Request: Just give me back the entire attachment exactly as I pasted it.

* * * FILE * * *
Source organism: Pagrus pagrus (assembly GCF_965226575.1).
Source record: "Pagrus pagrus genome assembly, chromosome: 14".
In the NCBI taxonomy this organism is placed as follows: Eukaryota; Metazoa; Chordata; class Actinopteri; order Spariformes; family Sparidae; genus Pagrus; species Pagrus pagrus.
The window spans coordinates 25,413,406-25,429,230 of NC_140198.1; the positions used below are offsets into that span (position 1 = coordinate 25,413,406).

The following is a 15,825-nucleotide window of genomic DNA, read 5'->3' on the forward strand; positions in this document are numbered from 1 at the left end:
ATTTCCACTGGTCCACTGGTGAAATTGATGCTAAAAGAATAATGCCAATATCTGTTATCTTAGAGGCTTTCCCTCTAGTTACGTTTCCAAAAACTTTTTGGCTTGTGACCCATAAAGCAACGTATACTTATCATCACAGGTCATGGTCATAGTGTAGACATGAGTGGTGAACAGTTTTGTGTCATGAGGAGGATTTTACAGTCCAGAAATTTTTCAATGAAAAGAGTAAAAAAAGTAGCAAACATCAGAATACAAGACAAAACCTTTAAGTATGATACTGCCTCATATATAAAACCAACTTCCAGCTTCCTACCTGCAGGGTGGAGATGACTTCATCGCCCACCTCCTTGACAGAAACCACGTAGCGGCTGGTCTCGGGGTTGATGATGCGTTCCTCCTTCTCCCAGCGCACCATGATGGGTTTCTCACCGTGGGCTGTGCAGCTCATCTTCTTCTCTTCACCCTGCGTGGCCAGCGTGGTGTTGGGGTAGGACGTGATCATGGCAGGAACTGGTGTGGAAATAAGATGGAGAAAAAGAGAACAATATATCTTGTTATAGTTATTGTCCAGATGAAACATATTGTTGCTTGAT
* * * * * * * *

Source organism: Pagrus pagrus (assembly GCF_965226575.1).
Source record: "Pagrus pagrus genome assembly, chromosome: 14".
In the NCBI taxonomy this organism is placed as follows: Eukaryota; Metazoa; Chordata; class Actinopteri; order Spariformes; family Sparidae; genus Pagrus; species Pagrus pagrus.
The window spans coordinates 25,413,406-25,429,230 of NC_140198.1; the positions used below are offsets into that span (position 1 = coordinate 25,413,406).

The following is a 15,825-nucleotide window of genomic DNA, read 5'->3' on the forward strand; positions in this document are numbered from 1 at the left end:
ATTTCCACTGGTCCACTGGTGAAATTGATGCTAAAAGAATAATGCCAATATCTGTTATCTTAGAGGCTTTCCCTCTAGTTACGTTTCCAAAAACTTTTTGGCTTGTGACCCATAAAGCAACGTATACTTATCATCACAGGTCATGGTCATAGTGTAGACATGAGTGGTGAACAGTTTTGTGTCATGAGGAGGATTTTACAGTCCAGAAATTTTTCAATGAAAAGAGTAAAAAAAGTAGCAAACATCAGAATACAAGACAAAACCTTTAAGTATGATACTGCCTCATATATAAAACCAACTTCCAGCTTCCTACCTGCAGGGTGGAGATGACTTCATCGCCCACCTCCTTGACAGAAACCACGTAGCGGCTGGTCTCGGGGTTGATGATGCGTTCCTCCTTCTCCCAGCGCACCATGATGGGTTTCTCACCGTGGGCTGTGCAGCTCATCTTCTTCTCTTCACCCTGCGTGGCCAGCGTGGTGTTGGGGTAGGACGTGATCATGGCAGGAACTGGTGTGGAAATAAGATGGAGAAAAAGAGAACAATATATCTTGTTATAGTTATTGTCCAGATGAAACATATTGTTGCTTGAT